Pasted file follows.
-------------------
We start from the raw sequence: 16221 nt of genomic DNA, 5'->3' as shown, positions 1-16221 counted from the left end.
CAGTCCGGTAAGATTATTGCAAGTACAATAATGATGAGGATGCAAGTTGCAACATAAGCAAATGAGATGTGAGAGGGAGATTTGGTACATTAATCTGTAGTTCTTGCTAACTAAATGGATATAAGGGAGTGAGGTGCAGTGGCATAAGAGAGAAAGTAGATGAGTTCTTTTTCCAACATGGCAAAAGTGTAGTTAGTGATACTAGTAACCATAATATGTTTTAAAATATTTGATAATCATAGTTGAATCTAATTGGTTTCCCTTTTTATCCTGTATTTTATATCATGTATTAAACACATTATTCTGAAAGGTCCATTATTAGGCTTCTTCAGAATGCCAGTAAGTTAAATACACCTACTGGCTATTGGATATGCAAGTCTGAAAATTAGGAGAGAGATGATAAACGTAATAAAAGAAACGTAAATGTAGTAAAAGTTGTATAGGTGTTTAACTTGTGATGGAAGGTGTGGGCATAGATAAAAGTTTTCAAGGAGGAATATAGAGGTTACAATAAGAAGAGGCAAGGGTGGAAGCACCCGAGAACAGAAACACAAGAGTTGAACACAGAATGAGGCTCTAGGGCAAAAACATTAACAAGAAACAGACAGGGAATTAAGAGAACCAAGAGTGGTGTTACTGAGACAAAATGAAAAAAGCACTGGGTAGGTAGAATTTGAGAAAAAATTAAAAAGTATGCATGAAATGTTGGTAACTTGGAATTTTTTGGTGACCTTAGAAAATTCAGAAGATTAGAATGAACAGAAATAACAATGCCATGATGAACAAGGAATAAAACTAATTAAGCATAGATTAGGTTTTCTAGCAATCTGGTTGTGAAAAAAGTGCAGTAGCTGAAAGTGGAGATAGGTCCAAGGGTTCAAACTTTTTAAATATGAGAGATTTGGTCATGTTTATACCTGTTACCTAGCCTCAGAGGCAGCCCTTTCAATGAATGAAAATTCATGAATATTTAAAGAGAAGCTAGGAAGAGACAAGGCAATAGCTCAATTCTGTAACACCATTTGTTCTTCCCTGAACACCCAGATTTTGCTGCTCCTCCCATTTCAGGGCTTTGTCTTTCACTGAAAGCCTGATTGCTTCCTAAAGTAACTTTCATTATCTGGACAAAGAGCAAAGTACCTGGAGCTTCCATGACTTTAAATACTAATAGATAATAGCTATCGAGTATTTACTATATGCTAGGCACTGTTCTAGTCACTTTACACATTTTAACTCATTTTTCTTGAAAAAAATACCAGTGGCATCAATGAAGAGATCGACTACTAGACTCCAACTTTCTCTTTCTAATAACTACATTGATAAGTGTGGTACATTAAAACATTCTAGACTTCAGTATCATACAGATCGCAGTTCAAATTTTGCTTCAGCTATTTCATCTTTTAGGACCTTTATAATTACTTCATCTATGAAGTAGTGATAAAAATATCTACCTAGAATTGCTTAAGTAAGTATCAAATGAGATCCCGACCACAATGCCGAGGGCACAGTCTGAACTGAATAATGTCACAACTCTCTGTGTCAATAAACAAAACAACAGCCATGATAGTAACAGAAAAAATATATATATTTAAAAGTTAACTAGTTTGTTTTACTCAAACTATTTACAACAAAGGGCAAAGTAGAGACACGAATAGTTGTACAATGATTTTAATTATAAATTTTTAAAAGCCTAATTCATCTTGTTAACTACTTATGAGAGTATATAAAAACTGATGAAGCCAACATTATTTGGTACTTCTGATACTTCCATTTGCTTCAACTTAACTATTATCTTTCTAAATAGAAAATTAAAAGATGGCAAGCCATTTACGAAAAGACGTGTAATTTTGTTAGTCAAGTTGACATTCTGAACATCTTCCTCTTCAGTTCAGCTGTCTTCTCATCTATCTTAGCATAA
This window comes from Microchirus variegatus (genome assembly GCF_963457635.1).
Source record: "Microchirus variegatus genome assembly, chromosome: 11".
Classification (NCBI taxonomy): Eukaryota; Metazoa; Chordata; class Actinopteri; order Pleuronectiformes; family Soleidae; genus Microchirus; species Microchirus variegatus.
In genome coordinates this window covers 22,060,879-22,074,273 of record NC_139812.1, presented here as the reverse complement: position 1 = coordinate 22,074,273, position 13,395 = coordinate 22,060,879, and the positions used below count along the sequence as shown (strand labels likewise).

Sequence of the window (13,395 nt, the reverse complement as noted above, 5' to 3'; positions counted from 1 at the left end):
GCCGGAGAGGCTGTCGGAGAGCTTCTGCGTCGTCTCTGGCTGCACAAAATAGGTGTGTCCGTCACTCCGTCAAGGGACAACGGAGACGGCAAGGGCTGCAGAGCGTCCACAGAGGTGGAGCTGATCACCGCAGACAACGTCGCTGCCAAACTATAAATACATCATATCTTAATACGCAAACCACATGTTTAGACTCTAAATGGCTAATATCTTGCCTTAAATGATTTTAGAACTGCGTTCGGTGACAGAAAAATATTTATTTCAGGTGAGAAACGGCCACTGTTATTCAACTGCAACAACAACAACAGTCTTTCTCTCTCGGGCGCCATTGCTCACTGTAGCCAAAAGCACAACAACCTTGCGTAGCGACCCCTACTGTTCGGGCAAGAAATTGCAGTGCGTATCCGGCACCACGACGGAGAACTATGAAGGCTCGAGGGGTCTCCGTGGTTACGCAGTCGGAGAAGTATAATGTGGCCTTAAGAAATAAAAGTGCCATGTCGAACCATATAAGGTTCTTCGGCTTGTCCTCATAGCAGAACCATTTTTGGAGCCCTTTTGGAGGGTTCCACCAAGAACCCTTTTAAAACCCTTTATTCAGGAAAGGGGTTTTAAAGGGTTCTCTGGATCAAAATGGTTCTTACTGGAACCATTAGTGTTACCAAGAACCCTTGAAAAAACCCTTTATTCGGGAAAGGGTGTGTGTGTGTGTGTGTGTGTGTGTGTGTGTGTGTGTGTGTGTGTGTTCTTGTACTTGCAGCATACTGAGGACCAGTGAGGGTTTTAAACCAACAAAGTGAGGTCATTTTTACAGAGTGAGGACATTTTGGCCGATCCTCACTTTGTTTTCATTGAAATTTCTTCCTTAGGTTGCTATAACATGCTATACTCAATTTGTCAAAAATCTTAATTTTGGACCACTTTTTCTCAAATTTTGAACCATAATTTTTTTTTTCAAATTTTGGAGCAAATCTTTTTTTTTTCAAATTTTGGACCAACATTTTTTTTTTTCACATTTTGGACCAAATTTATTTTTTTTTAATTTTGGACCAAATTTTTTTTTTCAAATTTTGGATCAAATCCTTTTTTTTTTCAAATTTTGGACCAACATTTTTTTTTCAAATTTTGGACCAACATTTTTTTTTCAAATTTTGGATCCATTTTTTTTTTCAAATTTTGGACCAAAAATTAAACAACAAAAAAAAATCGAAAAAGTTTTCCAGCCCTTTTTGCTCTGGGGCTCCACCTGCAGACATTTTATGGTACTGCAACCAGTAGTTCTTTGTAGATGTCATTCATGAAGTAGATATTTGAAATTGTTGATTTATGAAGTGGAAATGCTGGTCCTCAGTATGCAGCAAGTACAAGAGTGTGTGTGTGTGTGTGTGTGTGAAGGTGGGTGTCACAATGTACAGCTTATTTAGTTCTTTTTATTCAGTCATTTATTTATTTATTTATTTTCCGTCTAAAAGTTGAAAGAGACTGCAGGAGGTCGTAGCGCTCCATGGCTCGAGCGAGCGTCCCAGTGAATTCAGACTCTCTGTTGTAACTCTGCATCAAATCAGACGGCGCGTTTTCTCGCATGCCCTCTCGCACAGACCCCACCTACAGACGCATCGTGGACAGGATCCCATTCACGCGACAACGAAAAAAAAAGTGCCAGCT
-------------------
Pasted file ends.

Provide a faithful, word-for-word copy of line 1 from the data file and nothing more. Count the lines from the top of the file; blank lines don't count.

We start from the raw sequence: 16221 nt of genomic DNA, 5'->3' as shown, positions 1-16221 counted from the left end.